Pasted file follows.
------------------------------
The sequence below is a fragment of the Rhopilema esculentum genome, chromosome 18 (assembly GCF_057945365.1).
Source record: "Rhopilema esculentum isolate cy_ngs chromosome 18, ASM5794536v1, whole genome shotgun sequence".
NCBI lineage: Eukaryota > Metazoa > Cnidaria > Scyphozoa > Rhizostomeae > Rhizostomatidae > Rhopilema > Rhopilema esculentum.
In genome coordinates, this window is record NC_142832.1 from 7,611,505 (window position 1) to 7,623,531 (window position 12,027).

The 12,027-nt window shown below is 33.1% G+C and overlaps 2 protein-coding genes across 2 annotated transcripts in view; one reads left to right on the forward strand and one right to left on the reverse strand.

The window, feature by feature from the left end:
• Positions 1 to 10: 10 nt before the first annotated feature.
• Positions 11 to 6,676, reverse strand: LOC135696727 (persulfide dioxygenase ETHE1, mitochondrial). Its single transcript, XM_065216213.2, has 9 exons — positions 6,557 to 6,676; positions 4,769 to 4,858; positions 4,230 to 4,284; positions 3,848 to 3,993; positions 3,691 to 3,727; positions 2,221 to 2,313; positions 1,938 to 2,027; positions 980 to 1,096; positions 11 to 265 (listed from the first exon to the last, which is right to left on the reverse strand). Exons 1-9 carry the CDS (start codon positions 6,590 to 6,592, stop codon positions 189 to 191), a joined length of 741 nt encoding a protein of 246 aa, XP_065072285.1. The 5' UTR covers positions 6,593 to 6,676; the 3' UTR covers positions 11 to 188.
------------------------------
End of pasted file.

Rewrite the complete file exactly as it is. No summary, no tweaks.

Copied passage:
The sequence below is a fragment of the Rhopilema esculentum genome, chromosome 18 (assembly GCF_057945365.1).
Source record: "Rhopilema esculentum isolate cy_ngs chromosome 18, ASM5794536v1, whole genome shotgun sequence".
NCBI lineage: Eukaryota > Metazoa > Cnidaria > Scyphozoa > Rhizostomeae > Rhizostomatidae > Rhopilema > Rhopilema esculentum.
In genome coordinates, this window is record NC_142832.1 from 7,611,505 (window position 1) to 7,623,531 (window position 12,027).

The 12,027-nt window shown below is 33.1% G+C and overlaps 2 protein-coding genes across 2 annotated transcripts in view; one reads left to right on the forward strand and one right to left on the reverse strand.

The window, feature by feature from the left end:
• Positions 1 to 10: 10 nt before the first annotated feature.
• Positions 11 to 6,676, reverse strand: LOC135696727 (persulfide dioxygenase ETHE1, mitochondrial). Its single transcript, XM_065216213.2, has 9 exons — positions 6,557 to 6,676; positions 4,769 to 4,858; positions 4,230 to 4,284; positions 3,848 to 3,993; positions 3,691 to 3,727; positions 2,221 to 2,313; positions 1,938 to 2,027; positions 980 to 1,096; positions 11 to 265 (listed from the first exon to the last, which is right to left on the reverse strand). Exons 1-9 carry the CDS (start codon positions 6,590 to 6,592, stop codon positions 189 to 191), a joined length of 741 nt encoding a protein of 246 aa, XP_065072285.1. The 5' UTR covers positions 6,593 to 6,676; the 3' UTR covers positions 11 to 188.